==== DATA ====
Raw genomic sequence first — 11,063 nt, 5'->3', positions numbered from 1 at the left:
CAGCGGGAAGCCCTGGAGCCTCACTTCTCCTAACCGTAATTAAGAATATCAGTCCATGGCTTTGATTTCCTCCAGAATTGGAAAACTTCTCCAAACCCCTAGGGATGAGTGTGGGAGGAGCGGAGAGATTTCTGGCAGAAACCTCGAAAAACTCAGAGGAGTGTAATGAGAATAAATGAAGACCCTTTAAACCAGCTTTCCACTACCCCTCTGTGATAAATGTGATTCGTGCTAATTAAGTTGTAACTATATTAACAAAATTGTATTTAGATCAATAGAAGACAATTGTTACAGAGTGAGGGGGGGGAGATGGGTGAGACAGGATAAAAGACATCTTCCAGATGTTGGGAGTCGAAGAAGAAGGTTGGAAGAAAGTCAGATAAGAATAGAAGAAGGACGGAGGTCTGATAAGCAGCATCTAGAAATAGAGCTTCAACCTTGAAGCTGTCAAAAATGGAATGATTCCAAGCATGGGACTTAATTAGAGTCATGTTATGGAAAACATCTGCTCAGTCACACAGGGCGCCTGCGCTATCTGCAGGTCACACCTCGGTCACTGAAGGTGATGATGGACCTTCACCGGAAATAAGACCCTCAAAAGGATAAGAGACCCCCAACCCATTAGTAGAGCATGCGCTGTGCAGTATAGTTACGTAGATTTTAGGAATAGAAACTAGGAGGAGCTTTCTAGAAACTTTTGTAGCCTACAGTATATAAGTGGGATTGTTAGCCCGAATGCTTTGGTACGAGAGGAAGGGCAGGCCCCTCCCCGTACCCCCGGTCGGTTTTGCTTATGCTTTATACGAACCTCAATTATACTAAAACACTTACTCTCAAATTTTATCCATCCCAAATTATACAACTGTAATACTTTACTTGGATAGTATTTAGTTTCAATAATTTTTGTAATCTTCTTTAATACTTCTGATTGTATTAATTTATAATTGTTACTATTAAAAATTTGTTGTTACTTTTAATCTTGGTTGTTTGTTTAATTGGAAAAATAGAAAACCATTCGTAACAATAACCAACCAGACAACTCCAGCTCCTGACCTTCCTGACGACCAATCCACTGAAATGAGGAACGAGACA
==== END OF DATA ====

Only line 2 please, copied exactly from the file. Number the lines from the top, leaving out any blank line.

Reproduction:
CAGCGGGAAGCCCTGGAGCCTCACTTCTCCTAACCGTAATTAAGAATATCAGTCCATGGCTTTGATTTCCTCCAGAATTGGAAAACTTCTCCAAACCCCTAGGGATGAGTGTGGGAGGAGCGGAGAGATTTCTGGCAGAAACCTCGAAAAACTCAGAGGAGTGTAATGAGAATAAATGAAGACCCTTTAAACCAGCTTTCCACTACCCCTCTGTGATAAATGTGATTCGTGCTAATTAAGTTGTAACTATATTAACAAAATTGTATTTAGATCAATAGAAGACAATTGTTACAGAGTGAGGGGGGGGAGATGGGTGAGACAGGATAAAAGACATCTTCCAGATGTTGGGAGTCGAAGAAGAAGGTTGGAAGAAAGTCAGATAAGAATAGAAGAAGGACGGAGGTCTGATAAGCAGCATCTAGAAATAGAGCTTCAACCTTGAAGCTGTCAAAAATGGAATGATTCCAAGCATGGGACTTAATTAGAGTCATGTTATGGAAAACATCTGCTCAGTCACACAGGGCGCCTGCGCTATCTGCAGGTCACACCTCGGTCACTGAAGGTGATGATGGACCTTCACCGGAAATAAGACCCTCAAAAGGATAAGAGACCCCCAACCCATTAGTAGAGCATGCGCTGTGCAGTATAGTTACGTAGATTTTAGGAATAGAAACTAGGAGGAGCTTTCTAGAAACTTTTGTAGCCTACAGTATATAAGTGGGATTGTTAGCCCGAATGCTTTGGTACGAGAGGAAGGGCAGGCCCCTCCCCGTACCCCCGGTCGGTTTTGCTTATGCTTTATACGAACCTCAATTATACTAAAACACTTACTCTCAAATTTTATCCATCCCAAATTATACAACTGTAATACTTTACTTGGATAGTATTTAGTTTCAATAATTTTTGTAATCTTCTTTAATACTTCTGATTGTATTAATTTATAATTGTTACTATTAAAAATTTGTTGTTACTTTTAATCTTGGTTGTTTGTTTAATTGGAAAAATAGAAAACCATTCGTAACAATAACCAACCAGACAACTCCAGCTCCTGACCTTCCTGACGACCAATCCACTGAAATGAGGAACGAGACA